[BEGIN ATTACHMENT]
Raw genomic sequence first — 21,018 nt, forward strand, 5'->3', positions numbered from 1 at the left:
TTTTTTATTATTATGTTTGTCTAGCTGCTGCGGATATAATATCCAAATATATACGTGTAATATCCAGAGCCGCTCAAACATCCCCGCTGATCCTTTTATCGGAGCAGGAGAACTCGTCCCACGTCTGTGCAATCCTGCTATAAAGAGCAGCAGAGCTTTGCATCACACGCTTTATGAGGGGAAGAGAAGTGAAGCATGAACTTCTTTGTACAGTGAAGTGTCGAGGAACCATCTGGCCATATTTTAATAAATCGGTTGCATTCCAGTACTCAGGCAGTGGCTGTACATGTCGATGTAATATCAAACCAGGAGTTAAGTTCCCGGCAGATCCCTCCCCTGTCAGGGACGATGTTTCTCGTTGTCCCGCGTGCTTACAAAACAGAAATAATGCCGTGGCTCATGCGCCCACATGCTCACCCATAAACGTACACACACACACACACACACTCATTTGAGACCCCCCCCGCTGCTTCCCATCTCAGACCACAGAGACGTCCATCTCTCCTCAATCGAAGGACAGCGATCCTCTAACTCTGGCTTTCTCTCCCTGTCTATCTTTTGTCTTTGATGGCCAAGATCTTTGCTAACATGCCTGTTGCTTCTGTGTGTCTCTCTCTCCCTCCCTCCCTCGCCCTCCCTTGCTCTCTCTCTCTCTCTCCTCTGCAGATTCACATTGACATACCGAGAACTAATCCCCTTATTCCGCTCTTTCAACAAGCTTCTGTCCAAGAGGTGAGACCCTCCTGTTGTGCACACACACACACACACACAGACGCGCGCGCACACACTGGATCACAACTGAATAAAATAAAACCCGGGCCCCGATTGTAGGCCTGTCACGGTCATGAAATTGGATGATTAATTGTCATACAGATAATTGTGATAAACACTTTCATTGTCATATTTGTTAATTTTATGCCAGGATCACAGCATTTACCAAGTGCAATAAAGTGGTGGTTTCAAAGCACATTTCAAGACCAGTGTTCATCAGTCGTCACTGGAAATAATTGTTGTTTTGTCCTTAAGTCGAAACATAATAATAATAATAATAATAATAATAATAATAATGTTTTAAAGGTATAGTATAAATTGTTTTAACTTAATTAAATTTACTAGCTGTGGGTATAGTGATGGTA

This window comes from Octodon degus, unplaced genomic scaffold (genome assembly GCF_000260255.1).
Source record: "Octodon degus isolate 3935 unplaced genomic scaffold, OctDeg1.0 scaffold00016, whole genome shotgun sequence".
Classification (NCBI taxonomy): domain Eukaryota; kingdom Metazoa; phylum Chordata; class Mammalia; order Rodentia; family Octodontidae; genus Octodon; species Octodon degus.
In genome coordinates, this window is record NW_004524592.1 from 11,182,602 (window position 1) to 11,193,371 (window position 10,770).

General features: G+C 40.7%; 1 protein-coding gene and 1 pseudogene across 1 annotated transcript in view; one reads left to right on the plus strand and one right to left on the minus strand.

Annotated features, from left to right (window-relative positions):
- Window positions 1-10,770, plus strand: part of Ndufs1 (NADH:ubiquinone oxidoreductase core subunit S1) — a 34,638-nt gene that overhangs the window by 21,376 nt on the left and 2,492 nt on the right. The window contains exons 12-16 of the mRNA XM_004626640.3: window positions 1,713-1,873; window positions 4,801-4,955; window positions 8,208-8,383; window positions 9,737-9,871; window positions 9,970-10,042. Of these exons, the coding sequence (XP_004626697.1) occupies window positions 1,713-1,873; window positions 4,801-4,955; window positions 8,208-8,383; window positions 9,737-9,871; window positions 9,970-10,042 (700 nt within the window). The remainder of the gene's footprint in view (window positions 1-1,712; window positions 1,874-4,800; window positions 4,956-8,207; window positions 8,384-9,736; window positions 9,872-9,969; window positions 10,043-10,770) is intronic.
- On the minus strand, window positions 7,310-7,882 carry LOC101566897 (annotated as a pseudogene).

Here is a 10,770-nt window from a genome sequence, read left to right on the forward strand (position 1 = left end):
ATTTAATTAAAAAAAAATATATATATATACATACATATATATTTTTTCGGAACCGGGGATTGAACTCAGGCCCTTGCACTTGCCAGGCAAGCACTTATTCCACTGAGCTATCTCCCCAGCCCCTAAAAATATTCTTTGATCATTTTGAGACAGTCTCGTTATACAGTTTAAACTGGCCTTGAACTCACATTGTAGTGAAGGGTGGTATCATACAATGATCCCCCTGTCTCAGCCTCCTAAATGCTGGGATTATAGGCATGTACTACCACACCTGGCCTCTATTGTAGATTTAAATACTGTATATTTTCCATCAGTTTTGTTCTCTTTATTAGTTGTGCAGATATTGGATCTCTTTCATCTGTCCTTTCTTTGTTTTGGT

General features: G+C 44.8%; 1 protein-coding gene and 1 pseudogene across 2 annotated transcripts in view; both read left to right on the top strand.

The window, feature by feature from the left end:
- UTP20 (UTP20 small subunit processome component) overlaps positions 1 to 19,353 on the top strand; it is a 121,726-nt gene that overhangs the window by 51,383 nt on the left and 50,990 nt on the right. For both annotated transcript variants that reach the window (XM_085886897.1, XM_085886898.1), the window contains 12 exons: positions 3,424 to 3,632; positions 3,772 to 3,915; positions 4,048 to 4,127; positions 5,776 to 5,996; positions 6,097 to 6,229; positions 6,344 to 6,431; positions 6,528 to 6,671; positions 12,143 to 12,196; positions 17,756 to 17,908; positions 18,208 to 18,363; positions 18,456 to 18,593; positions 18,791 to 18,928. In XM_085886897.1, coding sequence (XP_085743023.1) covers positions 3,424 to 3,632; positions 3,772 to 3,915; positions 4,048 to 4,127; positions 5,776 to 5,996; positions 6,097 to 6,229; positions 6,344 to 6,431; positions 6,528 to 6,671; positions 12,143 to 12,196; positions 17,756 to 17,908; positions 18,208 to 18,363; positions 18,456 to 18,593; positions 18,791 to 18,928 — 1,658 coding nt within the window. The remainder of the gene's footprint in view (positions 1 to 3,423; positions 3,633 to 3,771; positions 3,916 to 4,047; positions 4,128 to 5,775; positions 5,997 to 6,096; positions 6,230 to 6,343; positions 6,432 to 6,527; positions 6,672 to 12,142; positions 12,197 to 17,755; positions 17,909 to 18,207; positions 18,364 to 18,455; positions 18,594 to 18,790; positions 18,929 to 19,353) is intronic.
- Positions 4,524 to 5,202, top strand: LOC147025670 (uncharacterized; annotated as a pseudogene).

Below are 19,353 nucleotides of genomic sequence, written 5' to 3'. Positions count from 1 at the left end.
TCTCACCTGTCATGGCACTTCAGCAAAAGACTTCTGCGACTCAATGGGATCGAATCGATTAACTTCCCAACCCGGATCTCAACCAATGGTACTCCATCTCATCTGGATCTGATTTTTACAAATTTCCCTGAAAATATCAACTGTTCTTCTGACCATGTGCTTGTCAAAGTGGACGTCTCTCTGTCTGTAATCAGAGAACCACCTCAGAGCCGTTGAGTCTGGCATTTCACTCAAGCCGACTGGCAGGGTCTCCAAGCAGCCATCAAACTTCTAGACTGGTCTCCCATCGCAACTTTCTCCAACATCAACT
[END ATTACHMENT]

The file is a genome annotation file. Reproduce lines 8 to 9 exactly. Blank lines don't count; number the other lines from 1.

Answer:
Annotated features, from left to right (window-relative positions):
- Window positions 1-10,770, plus strand: part of Ndufs1 (NADH:ubiquinone oxidoreductase core subunit S1) — a 34,638-nt gene that overhangs the window by 21,376 nt on the left and 2,492 nt on the right. The window contains exons 12-16 of the mRNA XM_004626640.3: window positions 1,713-1,873; window positions 4,801-4,955; window positions 8,208-8,383; window positions 9,737-9,871; window positions 9,970-10,042. Of these exons, the coding sequence (XP_004626697.1) occupies window positions 1,713-1,873; window positions 4,801-4,955; window positions 8,208-8,383; window positions 9,737-9,871; window positions 9,970-10,042 (700 nt within the window). The remainder of the gene's footprint in view (window positions 1-1,712; window positions 1,874-4,800; window positions 4,956-8,207; window positions 8,384-9,736; window positions 9,872-9,969; window positions 10,043-10,770) is intronic.